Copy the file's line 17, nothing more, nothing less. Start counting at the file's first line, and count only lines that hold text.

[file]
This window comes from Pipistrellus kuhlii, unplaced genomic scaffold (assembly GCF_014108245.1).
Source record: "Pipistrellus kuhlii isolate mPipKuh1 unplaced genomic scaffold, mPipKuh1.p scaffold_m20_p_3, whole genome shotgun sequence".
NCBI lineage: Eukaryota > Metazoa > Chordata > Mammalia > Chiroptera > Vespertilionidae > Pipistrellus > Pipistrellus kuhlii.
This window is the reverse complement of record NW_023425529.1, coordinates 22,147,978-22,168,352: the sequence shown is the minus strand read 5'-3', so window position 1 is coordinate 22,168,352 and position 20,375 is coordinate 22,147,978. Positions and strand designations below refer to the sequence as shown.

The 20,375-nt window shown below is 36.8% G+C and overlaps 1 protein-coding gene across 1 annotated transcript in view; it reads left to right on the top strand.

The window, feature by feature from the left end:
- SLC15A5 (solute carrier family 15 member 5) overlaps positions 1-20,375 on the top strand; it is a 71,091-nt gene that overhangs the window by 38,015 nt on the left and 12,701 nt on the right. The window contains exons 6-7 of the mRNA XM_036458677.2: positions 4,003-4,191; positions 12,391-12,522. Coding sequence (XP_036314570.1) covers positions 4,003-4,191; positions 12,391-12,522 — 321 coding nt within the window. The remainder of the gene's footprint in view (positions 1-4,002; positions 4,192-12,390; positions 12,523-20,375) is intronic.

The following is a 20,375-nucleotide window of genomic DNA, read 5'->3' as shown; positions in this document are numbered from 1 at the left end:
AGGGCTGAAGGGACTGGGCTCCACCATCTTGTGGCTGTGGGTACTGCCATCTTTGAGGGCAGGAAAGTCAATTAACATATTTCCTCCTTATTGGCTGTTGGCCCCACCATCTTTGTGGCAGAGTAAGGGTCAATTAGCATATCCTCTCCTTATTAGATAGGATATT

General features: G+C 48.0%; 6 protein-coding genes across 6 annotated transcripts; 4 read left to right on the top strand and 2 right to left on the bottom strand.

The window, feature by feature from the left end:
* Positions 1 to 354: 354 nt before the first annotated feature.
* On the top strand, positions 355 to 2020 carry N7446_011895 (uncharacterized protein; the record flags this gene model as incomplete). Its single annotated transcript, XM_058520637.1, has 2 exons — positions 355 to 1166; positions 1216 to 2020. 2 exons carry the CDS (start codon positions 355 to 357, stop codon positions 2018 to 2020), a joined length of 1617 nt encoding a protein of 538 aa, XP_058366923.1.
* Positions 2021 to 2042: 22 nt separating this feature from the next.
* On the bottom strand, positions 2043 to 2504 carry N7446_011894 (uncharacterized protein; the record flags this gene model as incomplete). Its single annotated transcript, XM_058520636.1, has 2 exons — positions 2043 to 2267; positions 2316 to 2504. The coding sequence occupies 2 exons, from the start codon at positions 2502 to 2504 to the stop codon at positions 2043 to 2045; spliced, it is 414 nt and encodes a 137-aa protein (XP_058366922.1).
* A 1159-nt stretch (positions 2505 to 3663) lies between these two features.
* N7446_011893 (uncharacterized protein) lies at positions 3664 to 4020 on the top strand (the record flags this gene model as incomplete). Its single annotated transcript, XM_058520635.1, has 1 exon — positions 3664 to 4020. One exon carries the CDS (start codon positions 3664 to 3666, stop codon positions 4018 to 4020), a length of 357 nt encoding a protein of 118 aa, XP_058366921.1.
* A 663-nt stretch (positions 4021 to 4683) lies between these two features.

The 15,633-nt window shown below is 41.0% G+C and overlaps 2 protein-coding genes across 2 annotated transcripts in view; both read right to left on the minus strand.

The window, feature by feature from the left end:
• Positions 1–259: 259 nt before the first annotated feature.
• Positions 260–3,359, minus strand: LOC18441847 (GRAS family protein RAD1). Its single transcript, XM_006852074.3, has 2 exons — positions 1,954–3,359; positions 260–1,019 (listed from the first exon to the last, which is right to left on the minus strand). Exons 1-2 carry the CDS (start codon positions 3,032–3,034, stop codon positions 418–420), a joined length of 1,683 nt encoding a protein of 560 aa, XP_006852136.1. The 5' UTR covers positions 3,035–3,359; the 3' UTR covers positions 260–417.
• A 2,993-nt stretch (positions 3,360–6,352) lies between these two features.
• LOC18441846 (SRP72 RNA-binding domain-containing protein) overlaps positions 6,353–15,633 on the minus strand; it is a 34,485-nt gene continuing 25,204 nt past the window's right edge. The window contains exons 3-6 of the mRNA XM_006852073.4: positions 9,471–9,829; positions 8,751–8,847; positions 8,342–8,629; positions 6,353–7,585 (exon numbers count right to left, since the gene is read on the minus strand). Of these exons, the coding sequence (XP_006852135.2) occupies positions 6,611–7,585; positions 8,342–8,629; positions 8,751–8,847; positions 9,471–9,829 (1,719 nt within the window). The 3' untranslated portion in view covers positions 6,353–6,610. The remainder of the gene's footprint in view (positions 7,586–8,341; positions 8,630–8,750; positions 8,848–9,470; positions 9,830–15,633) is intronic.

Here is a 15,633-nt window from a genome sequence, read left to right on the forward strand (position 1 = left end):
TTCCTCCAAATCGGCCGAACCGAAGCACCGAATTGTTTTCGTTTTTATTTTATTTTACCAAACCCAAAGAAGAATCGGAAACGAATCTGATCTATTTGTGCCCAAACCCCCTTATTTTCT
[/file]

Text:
* N7446_011893 (uncharacterized protein) lies at positions 3664 to 4020 on the top strand (the record flags this gene model as incomplete). Its single annotated transcript, XM_058520635.1, has 1 exon — positions 3664 to 4020. One exon carries the CDS (start codon positions 3664 to 3666, stop codon positions 4018 to 4020), a length of 357 nt encoding a protein of 118 aa, XP_058366921.1.